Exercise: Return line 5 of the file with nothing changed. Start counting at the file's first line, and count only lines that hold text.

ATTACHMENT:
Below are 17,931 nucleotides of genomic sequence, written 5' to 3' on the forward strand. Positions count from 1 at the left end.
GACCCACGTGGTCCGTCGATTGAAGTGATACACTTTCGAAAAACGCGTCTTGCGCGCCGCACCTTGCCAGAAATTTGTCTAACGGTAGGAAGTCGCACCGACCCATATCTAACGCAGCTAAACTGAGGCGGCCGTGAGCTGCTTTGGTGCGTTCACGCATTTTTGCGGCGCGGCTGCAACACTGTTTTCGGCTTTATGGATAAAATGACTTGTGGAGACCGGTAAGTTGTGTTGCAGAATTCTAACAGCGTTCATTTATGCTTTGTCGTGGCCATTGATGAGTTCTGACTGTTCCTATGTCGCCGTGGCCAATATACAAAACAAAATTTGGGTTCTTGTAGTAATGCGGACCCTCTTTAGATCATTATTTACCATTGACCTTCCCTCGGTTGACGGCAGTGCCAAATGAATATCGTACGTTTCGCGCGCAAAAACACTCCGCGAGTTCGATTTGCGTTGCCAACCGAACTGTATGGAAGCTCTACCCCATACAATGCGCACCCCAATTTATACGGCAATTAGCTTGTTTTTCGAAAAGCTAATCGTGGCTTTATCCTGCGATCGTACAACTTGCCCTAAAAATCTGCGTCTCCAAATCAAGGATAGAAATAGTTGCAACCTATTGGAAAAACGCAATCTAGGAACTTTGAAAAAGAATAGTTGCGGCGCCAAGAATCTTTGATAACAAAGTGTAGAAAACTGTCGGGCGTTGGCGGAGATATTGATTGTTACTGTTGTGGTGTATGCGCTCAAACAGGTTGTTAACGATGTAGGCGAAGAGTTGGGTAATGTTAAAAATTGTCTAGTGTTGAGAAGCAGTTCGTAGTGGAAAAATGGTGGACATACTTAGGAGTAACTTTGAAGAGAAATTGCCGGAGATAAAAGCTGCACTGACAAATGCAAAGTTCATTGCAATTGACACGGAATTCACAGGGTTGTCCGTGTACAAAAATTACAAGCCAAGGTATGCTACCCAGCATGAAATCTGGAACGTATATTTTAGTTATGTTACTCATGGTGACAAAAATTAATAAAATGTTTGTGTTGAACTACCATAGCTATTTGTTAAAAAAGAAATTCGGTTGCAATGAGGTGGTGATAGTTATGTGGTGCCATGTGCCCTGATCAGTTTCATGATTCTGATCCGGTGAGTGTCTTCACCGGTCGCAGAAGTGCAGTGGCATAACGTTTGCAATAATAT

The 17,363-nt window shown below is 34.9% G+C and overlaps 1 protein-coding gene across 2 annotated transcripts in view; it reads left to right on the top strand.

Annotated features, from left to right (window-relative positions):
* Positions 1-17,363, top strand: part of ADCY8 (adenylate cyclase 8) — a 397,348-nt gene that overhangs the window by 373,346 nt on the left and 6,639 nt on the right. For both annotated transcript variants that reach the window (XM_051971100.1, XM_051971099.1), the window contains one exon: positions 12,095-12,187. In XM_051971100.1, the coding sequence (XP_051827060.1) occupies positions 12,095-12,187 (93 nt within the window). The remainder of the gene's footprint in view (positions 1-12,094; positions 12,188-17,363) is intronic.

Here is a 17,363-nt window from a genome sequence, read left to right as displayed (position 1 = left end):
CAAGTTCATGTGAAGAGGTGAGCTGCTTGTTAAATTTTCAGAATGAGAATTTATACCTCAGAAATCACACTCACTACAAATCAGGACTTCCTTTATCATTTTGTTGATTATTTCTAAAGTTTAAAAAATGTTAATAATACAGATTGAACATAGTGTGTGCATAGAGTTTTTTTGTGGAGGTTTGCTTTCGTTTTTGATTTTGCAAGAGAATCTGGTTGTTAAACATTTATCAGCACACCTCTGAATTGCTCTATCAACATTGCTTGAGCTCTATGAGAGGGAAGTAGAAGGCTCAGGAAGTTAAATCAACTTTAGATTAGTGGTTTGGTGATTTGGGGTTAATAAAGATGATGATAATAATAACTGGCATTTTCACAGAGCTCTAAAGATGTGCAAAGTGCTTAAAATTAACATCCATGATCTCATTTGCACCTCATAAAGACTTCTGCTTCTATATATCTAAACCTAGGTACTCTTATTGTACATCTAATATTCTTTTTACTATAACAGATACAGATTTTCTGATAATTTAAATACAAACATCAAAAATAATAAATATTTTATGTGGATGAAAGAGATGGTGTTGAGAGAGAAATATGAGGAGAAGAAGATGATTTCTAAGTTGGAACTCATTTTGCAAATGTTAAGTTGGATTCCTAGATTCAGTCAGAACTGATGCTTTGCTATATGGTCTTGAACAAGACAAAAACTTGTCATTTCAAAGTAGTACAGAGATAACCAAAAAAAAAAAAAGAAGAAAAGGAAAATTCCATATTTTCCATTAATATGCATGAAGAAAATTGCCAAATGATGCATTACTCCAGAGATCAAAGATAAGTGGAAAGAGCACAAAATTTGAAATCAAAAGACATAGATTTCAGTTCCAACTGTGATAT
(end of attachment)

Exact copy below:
* Positions 1-17,363, top strand: part of ADCY8 (adenylate cyclase 8) — a 397,348-nt gene that overhangs the window by 373,346 nt on the left and 6,639 nt on the right. For both annotated transcript variants that reach the window (XM_051971100.1, XM_051971099.1), the window contains one exon: positions 12,095-12,187. In XM_051971100.1, the coding sequence (XP_051827060.1) occupies positions 12,095-12,187 (93 nt within the window). The remainder of the gene's footprint in view (positions 1-12,094; positions 12,188-17,363) is intronic.